Upton Sinclair

Valerie Robles and Karis Hessert

Progressive Governmental Change

He gained public notoriety in 1906 with his novel ,The Jungle, which exposed the conditions of the U.S. meat-packing industry. His description of diseased, rotten, and contaminated meat shocked the public which caused an outcry by the people that led to the the passing of the Meat Inspection Act of 1906 as well as other new federal food safety laws.

Promoting Change

Roosevelt signed a law regulating foods and drugs on June 30, 1906, the same day he signed the Meat Inspection Act. The Pure Food and Drug Act regulated food additives and prohibited misleading labeling of food and drugs. This law led to the formation of the federal Food and Drug Administration (FDA).

The two 1906 laws ended up increasing consumer confidence in the food and drugs they purchased, which benefitted these businesses. The laws also acted as a wedge to expand federal regulation of other industries, one of the strategies to control big business pursued by the progressives.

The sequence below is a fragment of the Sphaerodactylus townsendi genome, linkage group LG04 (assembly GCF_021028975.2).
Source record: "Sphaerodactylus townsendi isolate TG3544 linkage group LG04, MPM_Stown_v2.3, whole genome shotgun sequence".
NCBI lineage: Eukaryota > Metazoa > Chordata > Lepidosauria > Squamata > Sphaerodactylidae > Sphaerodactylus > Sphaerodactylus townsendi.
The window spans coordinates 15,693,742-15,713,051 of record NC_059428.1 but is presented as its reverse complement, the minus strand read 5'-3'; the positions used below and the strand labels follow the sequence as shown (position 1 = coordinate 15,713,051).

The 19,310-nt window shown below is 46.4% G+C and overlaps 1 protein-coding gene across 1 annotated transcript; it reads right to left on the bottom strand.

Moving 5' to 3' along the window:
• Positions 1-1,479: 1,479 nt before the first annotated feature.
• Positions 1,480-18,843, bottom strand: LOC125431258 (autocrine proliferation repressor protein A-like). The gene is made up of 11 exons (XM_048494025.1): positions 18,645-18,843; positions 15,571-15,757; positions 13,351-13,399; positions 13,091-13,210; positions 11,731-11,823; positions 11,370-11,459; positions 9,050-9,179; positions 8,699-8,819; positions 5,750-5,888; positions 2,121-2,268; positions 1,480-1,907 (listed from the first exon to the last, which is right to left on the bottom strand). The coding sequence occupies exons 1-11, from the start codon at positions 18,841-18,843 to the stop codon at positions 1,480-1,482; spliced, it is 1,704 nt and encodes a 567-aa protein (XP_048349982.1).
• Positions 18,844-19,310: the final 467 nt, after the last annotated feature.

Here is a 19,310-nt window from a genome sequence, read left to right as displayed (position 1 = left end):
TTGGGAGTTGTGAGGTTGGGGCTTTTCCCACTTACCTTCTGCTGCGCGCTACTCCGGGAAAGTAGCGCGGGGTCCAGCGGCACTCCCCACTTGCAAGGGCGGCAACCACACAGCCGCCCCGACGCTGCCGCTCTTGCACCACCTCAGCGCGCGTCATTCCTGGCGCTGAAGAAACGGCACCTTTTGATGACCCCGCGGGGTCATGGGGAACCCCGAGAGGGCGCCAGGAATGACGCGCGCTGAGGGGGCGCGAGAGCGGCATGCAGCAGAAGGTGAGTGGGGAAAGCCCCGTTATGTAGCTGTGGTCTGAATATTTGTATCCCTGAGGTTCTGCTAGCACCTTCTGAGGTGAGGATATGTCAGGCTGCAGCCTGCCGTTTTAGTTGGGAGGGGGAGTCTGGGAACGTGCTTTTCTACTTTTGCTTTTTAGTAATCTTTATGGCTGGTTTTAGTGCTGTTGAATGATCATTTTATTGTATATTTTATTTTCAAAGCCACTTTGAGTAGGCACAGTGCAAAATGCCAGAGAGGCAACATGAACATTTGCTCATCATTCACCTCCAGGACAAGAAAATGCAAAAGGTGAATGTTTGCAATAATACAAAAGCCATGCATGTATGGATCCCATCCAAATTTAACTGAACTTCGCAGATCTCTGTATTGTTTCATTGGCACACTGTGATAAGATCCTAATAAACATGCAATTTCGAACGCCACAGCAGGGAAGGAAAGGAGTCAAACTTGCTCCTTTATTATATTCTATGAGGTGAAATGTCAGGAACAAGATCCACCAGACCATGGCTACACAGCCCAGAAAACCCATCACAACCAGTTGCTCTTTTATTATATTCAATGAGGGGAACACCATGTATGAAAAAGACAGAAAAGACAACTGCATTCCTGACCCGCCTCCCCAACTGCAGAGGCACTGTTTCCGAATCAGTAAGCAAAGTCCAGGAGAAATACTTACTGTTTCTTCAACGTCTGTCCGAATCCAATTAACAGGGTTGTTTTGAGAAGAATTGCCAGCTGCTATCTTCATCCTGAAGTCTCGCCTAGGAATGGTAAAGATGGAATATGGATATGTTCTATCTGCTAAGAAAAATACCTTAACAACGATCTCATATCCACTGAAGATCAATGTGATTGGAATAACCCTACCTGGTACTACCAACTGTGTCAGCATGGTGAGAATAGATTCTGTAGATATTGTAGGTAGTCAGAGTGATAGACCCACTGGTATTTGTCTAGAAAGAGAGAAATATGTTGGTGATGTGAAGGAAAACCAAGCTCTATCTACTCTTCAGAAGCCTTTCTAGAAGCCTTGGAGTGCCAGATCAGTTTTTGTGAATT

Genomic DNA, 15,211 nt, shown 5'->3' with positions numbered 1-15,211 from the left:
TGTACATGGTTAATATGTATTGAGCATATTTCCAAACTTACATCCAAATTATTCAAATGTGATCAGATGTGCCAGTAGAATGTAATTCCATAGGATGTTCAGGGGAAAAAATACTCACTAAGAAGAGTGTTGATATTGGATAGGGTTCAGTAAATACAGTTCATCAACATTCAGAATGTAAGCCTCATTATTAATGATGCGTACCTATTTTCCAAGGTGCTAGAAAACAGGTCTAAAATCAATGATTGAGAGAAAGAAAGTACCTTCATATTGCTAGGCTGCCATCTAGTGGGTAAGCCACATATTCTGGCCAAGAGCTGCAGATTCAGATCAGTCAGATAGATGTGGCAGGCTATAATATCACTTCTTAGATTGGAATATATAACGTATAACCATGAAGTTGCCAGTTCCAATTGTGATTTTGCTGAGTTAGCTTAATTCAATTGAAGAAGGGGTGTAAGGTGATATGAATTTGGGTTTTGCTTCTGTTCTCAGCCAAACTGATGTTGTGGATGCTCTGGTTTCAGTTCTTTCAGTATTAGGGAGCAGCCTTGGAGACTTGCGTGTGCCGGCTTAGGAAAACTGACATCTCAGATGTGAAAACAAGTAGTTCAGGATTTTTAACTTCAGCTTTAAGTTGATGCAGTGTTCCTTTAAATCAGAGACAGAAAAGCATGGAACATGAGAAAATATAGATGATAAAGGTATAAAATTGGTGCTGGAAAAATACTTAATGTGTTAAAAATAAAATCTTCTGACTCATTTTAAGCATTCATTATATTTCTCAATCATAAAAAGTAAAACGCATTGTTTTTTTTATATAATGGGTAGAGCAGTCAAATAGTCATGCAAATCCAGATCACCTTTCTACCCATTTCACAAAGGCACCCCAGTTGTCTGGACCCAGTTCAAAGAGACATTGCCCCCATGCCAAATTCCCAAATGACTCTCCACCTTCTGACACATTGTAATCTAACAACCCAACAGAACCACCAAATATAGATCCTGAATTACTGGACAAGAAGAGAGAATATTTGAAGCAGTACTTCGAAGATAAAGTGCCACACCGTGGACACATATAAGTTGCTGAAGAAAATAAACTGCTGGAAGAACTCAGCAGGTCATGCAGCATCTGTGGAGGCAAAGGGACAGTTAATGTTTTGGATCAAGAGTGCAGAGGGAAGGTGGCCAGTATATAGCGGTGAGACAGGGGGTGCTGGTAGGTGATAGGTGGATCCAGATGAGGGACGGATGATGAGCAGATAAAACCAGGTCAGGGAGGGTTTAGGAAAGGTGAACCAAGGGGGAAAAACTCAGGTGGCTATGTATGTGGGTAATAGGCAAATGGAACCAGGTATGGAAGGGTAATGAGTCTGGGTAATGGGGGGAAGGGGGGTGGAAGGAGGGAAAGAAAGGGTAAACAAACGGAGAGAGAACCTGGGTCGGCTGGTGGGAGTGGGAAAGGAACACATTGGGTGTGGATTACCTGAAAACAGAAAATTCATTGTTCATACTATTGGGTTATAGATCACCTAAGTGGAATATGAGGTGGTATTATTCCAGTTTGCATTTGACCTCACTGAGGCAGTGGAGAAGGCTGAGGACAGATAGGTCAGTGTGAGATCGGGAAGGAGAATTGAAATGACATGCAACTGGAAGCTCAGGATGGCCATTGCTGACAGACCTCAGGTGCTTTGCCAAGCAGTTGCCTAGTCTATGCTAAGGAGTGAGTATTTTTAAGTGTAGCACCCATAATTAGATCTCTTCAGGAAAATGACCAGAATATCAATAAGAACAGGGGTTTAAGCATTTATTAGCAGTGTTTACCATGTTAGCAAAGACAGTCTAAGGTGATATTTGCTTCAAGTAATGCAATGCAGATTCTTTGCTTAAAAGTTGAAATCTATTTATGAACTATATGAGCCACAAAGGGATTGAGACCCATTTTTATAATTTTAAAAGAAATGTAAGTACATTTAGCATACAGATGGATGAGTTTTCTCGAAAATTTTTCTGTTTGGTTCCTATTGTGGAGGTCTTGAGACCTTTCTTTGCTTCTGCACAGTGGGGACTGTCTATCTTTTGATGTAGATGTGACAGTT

The Lithuanian Jungle - Upton Sinclair inspired Documentary

Evidence

Sinclair wrote The Jungle to promote a socialist agenda. The whole point of this look at working conditions in Chicago's slums is to make you want to organize with other workers in support of the socialist cause. After Sinclair submitted an article to the socialist magazine Appeal to Reason on the failure of the Chicago stockyards strike of 1904, Appeal editor Fred Warren offered Sinclair a five hundred dollar advance to investigate the meatpacking industry. Sinclair spent seven weeks working undercover in Chicago's stockyards before writing The Jungle using material he had collected firsthand. The Jungle appeared in installments in Appeal before being published as a book in 1906.